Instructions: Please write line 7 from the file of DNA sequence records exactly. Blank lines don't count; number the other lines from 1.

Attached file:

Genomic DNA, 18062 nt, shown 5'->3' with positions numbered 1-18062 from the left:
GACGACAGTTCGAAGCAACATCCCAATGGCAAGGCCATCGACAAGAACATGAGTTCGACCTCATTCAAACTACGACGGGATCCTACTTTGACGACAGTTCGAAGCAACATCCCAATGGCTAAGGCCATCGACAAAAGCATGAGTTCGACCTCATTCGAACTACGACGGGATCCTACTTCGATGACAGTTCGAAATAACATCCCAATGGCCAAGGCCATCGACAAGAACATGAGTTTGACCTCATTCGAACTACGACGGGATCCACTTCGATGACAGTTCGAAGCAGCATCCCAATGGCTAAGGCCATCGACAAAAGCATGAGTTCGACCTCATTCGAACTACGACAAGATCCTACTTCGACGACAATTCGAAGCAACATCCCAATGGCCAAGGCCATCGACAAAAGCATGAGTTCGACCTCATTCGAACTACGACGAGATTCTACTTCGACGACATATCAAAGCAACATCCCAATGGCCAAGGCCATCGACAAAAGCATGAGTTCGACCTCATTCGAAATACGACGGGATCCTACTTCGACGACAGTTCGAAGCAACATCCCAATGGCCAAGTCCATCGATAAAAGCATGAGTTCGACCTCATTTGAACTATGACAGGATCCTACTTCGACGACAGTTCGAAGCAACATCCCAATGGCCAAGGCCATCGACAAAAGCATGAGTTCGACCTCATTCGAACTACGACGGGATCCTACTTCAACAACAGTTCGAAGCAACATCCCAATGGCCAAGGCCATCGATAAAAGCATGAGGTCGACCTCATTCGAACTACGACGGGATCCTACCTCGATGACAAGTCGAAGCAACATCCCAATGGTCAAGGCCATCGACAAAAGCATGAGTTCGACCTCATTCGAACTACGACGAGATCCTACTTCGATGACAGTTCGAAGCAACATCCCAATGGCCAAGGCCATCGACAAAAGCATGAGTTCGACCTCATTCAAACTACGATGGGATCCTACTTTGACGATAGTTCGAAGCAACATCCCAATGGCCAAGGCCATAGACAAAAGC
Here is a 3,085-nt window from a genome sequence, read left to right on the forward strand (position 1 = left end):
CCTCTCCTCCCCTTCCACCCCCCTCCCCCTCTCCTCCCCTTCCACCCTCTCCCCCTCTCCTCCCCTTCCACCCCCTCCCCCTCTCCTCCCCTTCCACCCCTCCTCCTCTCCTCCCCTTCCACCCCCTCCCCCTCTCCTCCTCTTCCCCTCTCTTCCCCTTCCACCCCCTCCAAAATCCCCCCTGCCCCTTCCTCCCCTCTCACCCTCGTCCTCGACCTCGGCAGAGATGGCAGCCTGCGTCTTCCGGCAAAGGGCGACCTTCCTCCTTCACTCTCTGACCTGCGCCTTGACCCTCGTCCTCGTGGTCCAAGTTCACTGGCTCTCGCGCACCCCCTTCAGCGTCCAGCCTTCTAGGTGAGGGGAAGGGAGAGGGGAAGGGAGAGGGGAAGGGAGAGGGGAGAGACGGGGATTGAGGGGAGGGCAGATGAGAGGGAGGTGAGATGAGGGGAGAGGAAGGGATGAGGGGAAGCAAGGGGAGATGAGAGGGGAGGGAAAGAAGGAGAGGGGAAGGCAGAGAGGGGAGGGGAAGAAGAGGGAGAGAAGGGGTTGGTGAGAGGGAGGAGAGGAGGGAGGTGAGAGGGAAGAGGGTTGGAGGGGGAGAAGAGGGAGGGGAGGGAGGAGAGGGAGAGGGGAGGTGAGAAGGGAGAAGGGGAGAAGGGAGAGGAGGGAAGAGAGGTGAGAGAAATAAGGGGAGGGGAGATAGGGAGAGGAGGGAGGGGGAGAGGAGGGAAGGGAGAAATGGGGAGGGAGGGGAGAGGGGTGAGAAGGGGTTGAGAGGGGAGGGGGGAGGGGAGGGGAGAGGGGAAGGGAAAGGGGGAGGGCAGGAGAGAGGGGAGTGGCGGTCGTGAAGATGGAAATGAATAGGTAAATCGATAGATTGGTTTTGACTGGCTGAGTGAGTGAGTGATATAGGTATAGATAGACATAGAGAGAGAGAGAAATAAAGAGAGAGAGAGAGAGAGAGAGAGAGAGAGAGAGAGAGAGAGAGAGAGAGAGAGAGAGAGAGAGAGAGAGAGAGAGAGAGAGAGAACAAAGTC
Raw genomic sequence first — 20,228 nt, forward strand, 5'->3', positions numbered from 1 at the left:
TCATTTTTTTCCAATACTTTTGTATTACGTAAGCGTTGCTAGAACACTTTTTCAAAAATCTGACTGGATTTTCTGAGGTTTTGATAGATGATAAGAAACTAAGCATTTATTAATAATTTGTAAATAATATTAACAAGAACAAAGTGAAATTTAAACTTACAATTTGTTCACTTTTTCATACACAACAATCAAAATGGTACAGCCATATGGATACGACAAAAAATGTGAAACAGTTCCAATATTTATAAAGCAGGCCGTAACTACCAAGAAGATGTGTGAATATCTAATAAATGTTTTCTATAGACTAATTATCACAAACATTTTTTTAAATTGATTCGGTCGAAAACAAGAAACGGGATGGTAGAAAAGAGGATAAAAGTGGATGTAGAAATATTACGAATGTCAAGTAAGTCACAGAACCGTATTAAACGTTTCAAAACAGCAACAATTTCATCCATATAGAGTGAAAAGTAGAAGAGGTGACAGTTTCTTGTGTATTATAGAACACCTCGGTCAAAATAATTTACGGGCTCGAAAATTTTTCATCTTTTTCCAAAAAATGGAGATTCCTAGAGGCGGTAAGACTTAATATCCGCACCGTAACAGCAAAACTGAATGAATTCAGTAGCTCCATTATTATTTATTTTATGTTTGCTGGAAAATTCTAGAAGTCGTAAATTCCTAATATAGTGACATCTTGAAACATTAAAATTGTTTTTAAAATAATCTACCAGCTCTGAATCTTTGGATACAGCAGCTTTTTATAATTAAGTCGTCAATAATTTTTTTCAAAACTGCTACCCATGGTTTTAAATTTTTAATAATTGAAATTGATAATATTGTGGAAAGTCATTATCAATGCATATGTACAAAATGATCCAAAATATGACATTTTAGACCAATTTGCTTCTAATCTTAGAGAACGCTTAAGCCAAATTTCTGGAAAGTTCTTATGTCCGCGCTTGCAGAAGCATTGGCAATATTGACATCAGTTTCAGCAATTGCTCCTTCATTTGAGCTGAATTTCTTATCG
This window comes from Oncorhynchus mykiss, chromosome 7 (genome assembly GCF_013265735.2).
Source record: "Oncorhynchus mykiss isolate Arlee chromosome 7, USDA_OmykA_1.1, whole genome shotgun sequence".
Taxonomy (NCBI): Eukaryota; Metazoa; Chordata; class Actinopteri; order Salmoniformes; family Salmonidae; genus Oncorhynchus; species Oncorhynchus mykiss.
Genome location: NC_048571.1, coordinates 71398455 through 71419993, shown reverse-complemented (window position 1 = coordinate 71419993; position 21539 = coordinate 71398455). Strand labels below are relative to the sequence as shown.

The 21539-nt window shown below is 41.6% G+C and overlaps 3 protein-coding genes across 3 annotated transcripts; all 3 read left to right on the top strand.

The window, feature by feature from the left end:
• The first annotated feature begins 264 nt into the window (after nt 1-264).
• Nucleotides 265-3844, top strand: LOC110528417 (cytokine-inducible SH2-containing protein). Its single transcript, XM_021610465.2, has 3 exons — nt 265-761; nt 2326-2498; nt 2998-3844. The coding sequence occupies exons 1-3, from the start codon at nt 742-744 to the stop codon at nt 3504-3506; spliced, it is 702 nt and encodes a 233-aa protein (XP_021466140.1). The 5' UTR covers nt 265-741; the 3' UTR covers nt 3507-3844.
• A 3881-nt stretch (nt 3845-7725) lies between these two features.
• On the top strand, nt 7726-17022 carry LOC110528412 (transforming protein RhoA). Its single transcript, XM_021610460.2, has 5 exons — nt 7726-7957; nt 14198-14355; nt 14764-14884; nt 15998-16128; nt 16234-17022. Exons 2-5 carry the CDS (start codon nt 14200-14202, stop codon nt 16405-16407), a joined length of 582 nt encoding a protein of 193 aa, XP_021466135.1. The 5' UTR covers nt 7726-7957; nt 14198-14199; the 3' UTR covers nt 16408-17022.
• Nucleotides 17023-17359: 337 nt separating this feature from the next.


This window comes from Oncorhynchus mykiss, chromosome 7 (genome assembly GCF_013265735.2).